Texas Wind Farm Is Helping Ingersoll Rand Reduce Environmental Impact

Texas Wind Farm Is Helping Ingersoll Rand Reduce Environmental Impact

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Renewable energy generated by Seymour Hills Wind Farm in NW Texas is helping Ingersoll Rand reduce U.S. Scope 2 GHG emissions from electricity by about 30% through a virtual power purchase agreement. This is equivalent to taking 15,000 cars off the road. http://bit.ly/2Z6e1iD

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Ingersoll Rand's Wind Farm Virtual Power Purchase Agreement

David Ocamb, director of global environmental programs for Ingersoll Rand (right), with Mike Mattera, senior program manager for Akamai Technologies, and Emily Cohen, vice president of commercial strategy for U.S. wind development at ENGIE North America, at the Seymour Hills Wind Farm ribbon cutting.

The Seymour Hills wind farm development comprises of 12 wind turbines.

Thursday, June 6, 2019 - 7:00am

CONTENT: Article

On June 1, 2019, the renewable energy generated by Seymour Hills Wind Farm in northwestern Texas started helping Ingersoll Rand reduce U.S. Scope 2 greenhouse gas (GHG) emissions from electricity by about 30 percent through a virtual power purchase agreement.

This is equivalent to taking 15,000 cars off the road.

“Ingersoll Rand’s agreement with the Seymour Hills Wind Farm is a smart way for us to reduce our impact on the environment while being responsible to our business,” said Keith Sultana, senior vice president – Global Operations and Integrated Supply Chain for Ingersoll Rand. “This agreement is one of the steps to our 2030 Sustainability Commitment goal of carbon-neutral operations and supply chain. It’s an exciting time at Ingersoll Rand.”

Ribbon cutting before the turbines start turning

It was a cool and foggy spring morning when David Ocamb, director of global environmental programs for Ingersoll Rand, stepped onto the Seymour Hills Wind Farm for a ribbon-cutting ceremony just before the turbines started turning. It’s in a remote part of northwestern Texas, surrounded by farmland and home to 12 wind turbines dotting the shrubby green landscape nearly as far as the eye can see.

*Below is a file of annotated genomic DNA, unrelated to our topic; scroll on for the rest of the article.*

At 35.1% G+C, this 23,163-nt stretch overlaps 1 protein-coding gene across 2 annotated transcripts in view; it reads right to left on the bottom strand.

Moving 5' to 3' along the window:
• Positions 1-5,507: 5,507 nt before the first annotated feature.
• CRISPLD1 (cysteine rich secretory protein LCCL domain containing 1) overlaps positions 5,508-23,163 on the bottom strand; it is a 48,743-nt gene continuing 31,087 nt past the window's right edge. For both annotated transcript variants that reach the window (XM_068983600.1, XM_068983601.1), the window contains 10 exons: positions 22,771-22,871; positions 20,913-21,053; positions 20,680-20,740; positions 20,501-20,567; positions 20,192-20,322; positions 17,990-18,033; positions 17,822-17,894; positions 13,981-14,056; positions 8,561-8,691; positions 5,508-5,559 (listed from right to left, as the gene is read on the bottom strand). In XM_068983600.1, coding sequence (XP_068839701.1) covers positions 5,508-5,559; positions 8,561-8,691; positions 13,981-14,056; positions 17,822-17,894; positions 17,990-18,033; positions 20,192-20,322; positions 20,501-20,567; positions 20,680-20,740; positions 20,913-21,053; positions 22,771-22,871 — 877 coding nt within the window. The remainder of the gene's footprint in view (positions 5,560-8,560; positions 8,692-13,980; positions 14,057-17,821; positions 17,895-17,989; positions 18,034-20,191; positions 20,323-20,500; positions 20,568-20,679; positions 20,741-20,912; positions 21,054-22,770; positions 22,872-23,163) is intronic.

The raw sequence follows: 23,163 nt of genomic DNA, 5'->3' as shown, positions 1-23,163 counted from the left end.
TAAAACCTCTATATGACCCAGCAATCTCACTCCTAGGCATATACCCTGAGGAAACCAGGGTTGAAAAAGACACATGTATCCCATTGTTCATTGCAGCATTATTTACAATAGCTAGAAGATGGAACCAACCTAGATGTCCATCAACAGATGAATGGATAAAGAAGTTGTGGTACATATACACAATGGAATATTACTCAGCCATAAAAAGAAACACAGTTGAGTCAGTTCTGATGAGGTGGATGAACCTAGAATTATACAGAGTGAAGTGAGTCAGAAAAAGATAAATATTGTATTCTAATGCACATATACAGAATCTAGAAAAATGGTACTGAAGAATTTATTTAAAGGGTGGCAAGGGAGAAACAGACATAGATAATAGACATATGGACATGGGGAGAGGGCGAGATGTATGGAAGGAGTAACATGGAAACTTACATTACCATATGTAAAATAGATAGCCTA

“The view of the beautiful, rolling Texas countryside – studded with this amazing technology – made me think about what it must have felt like 200 years ago when America was in the midst of its first major economic transformation to grow the agriculture and early industrial footprint across the country,” David said. “We are experiencing a similar, exciting development today in our collective efforts to build the next evolution in our economic and sustainable energy structure.”

Partnerships accelerate progress

Membership in the Rocky Mountain Institute’s Business Renewables Center accelerated Ingersoll Rand’s participation in renewable energy through the virtual power purchase agreement and helped Ingersoll Rand organize and plan for achieving its renewable energy goals.

Ingersoll Rand also partnered with energy company ENGIE North America, owner of the wind farm.

“ENGIE is proud to partner with a nationally recognized leader for innovative environmental protection products and salutes Ingersoll Rand’s deep commitment to clean, renewable energy,” said Emily Cohen, vice president of commercial strategy for U.S. wind development at ENGIE North America. "We are thrilled to see the Seymour Hills project producing significant economic and environmental benefits for customers, landowners and the community while helping drive the needed transition to a zero carbon emissions future.”

Got More Renewable Energy?

In addition to Ingersoll Rand’s agreement with the Seymour Hills Wind Farm, the company recently commissioned onsite solar installations that address about 15 percent of the electricity load in three of its large manufacturing sites: Trenton, New Jersey; Columbia, South Carolina; and Taicang, China.

Ingersoll Rand’s 2030 Sustainability Commitment

Ingersoll Rand recently announced its 2030 Sustainability Commitment.

CATEGORY: Environment